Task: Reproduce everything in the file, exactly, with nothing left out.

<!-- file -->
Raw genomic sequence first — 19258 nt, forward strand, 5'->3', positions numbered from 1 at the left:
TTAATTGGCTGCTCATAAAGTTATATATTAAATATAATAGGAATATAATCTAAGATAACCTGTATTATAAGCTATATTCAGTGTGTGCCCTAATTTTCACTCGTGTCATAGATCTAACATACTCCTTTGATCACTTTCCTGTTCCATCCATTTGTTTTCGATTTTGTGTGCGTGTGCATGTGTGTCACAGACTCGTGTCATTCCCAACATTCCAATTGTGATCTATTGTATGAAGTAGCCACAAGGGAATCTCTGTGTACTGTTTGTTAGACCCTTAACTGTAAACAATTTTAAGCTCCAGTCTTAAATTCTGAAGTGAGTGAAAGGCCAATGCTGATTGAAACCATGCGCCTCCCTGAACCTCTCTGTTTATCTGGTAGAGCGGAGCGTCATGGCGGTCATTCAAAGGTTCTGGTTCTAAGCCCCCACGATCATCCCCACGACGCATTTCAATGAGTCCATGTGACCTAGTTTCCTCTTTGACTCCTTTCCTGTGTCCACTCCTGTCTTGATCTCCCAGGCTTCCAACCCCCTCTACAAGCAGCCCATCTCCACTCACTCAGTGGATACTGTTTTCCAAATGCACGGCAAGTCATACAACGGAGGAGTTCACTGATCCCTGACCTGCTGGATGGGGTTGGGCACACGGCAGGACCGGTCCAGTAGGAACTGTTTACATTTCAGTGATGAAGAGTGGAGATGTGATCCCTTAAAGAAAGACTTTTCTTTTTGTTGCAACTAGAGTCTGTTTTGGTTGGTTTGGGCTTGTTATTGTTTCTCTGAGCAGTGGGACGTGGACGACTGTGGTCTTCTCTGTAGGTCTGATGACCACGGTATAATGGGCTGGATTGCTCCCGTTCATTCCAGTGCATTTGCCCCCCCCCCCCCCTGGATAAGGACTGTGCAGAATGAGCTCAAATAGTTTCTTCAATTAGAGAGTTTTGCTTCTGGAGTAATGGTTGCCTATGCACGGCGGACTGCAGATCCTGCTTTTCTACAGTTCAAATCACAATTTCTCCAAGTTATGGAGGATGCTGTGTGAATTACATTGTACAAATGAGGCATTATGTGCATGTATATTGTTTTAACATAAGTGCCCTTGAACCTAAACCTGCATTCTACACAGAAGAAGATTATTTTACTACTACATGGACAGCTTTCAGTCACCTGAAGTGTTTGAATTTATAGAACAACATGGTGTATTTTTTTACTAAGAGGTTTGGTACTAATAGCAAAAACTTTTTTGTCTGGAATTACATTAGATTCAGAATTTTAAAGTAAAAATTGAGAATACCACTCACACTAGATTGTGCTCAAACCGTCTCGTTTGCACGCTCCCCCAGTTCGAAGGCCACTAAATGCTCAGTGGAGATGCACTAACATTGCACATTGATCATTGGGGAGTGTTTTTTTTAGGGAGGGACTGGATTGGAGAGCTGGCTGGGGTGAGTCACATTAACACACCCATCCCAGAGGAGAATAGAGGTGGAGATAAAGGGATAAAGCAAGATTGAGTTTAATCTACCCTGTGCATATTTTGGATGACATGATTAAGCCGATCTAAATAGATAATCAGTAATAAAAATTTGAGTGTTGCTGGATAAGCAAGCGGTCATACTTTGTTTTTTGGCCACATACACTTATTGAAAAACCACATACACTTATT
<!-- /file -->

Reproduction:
Raw genomic sequence first — 19258 nt, forward strand, 5'->3', positions numbered from 1 at the left:
TTAATTGGCTGCTCATAAAGTTATATATTAAATATAATAGGAATATAATCTAAGATAACCTGTATTATAAGCTATATTCAGTGTGTGCCCTAATTTTCACTCGTGTCATAGATCTAACATACTCCTTTGATCACTTTCCTGTTCCATCCATTTGTTTTCGATTTTGTGTGCGTGTGCATGTGTGTCACAGACTCGTGTCATTCCCAACATTCCAATTGTGATCTATTGTATGAAGTAGCCACAAGGGAATCTCTGTGTACTGTTTGTTAGACCCTTAACTGTAAACAATTTTAAGCTCCAGTCTTAAATTCTGAAGTGAGTGAAAGGCCAATGCTGATTGAAACCATGCGCCTCCCTGAACCTCTCTGTTTATCTGGTAGAGCGGAGCGTCATGGCGGTCATTCAAAGGTTCTGGTTCTAAGCCCCCACGATCATCCCCACGACGCATTTCAATGAGTCCATGTGACCTAGTTTCCTCTTTGACTCCTTTCCTGTGTCCACTCCTGTCTTGATCTCCCAGGCTTCCAACCCCCTCTACAAGCAGCCCATCTCCACTCACTCAGTGGATACTGTTTTCCAAATGCACGGCAAGTCATACAACGGAGGAGTTCACTGATCCCTGACCTGCTGGATGGGGTTGGGCACACGGCAGGACCGGTCCAGTAGGAACTGTTTACATTTCAGTGATGAAGAGTGGAGATGTGATCCCTTAAAGAAAGACTTTTCTTTTTGTTGCAACTAGAGTCTGTTTTGGTTGGTTTGGGCTTGTTATTGTTTCTCTGAGCAGTGGGACGTGGACGACTGTGGTCTTCTCTGTAGGTCTGATGACCACGGTATAATGGGCTGGATTGCTCCCGTTCATTCCAGTGCATTTGCCCCCCCCCCCCCCTGGATAAGGACTGTGCAGAATGAGCTCAAATAGTTTCTTCAATTAGAGAGTTTTGCTTCTGGAGTAATGGTTGCCTATGCACGGCGGACTGCAGATCCTGCTTTTCTACAGTTCAAATCACAATTTCTCCAAGTTATGGAGGATGCTGTGTGAATTACATTGTACAAATGAGGCATTATGTGCATGTATATTGTTTTAACATAAGTGCCCTTGAACCTAAACCTGCATTCTACACAGAAGAAGATTATTTTACTACTACATGGACAGCTTTCAGTCACCTGAAGTGTTTGAATTTATAGAACAACATGGTGTATTTTTTTACTAAGAGGTTTGGTACTAATAGCAAAAACTTTTTTGTCTGGAATTACATTAGATTCAGAATTTTAAAGTAAAAATTGAGAATACCACTCACACTAGATTGTGCTCAAACCGTCTCGTTTGCACGCTCCCCCAGTTCGAAGGCCACTAAATGCTCAGTGGAGATGCACTAACATTGCACATTGATCATTGGGGAGTGTTTTTTTTAGGGAGGGACTGGATTGGAGAGCTGGCTGGGGTGAGTCACATTAACACACCCATCCCAGAGGAGAATAGAGGTGGAGATAAAGGGATAAAGCAAGATTGAGTTTAATCTACCCTGTGCATATTTTGGATGACATGATTAAGCCGATCTAAATAGATAATCAGTAATAAAAATTTGAGTGTTGCTGGATAAGCAAGCGGTCATACTTTGTTTTTTGGCCACATACACTTATTGAAAAACCACATACACTTATT